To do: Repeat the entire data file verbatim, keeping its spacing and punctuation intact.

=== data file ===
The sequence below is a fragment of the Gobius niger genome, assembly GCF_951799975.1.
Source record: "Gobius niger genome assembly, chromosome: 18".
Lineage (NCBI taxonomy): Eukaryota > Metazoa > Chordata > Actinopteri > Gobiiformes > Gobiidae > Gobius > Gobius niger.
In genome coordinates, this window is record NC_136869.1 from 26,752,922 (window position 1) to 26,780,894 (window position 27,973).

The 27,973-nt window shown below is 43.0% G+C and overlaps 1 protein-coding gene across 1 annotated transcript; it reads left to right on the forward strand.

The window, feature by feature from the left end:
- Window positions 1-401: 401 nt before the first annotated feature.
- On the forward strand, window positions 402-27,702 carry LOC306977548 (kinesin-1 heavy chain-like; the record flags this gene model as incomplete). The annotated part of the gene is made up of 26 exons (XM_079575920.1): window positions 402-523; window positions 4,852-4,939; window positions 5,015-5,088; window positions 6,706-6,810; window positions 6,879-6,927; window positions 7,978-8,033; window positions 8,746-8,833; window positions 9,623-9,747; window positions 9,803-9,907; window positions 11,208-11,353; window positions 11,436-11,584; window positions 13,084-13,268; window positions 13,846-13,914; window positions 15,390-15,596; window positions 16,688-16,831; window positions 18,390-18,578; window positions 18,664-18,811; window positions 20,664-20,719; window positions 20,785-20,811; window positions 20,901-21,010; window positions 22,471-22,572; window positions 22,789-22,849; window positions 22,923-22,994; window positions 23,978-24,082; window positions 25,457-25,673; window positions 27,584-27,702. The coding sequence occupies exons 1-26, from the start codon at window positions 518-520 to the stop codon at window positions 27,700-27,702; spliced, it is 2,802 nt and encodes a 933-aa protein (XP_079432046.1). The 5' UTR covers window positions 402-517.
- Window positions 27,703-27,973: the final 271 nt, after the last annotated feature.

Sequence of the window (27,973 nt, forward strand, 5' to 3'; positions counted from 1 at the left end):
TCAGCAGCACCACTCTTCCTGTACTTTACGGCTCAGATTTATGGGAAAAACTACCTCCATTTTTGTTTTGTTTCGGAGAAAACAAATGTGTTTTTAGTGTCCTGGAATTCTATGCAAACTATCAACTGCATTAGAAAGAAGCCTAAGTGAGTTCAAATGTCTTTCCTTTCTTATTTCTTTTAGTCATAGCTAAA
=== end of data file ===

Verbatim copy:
The sequence below is a fragment of the Gobius niger genome, assembly GCF_951799975.1.
Source record: "Gobius niger genome assembly, chromosome: 18".
Lineage (NCBI taxonomy): Eukaryota > Metazoa > Chordata > Actinopteri > Gobiiformes > Gobiidae > Gobius > Gobius niger.
In genome coordinates, this window is record NC_136869.1 from 26,752,922 (window position 1) to 26,780,894 (window position 27,973).

The 27,973-nt window shown below is 43.0% G+C and overlaps 1 protein-coding gene across 1 annotated transcript; it reads left to right on the forward strand.

The window, feature by feature from the left end:
- Window positions 1-401: 401 nt before the first annotated feature.
- On the forward strand, window positions 402-27,702 carry LOC306977548 (kinesin-1 heavy chain-like; the record flags this gene model as incomplete). The annotated part of the gene is made up of 26 exons (XM_079575920.1): window positions 402-523; window positions 4,852-4,939; window positions 5,015-5,088; window positions 6,706-6,810; window positions 6,879-6,927; window positions 7,978-8,033; window positions 8,746-8,833; window positions 9,623-9,747; window positions 9,803-9,907; window positions 11,208-11,353; window positions 11,436-11,584; window positions 13,084-13,268; window positions 13,846-13,914; window positions 15,390-15,596; window positions 16,688-16,831; window positions 18,390-18,578; window positions 18,664-18,811; window positions 20,664-20,719; window positions 20,785-20,811; window positions 20,901-21,010; window positions 22,471-22,572; window positions 22,789-22,849; window positions 22,923-22,994; window positions 23,978-24,082; window positions 25,457-25,673; window positions 27,584-27,702. The coding sequence occupies exons 1-26, from the start codon at window positions 518-520 to the stop codon at window positions 27,700-27,702; spliced, it is 2,802 nt and encodes a 933-aa protein (XP_079432046.1). The 5' UTR covers window positions 402-517.
- Window positions 27,703-27,973: the final 271 nt, after the last annotated feature.

Sequence of the window (27,973 nt, forward strand, 5' to 3'; positions counted from 1 at the left end):
TCAGCAGCACCACTCTTCCTGTACTTTACGGCTCAGATTTATGGGAAAAACTACCTCCATTTTTGTTTTGTTTCGGAGAAAACAAATGTGTTTTTAGTGTCCTGGAATTCTATGCAAACTATCAACTGCATTAGAAAGAAGCCTAAGTGAGTTCAAATGTCTTTCCTTTCTTATTTCTTTTAGTCATAGCTAAA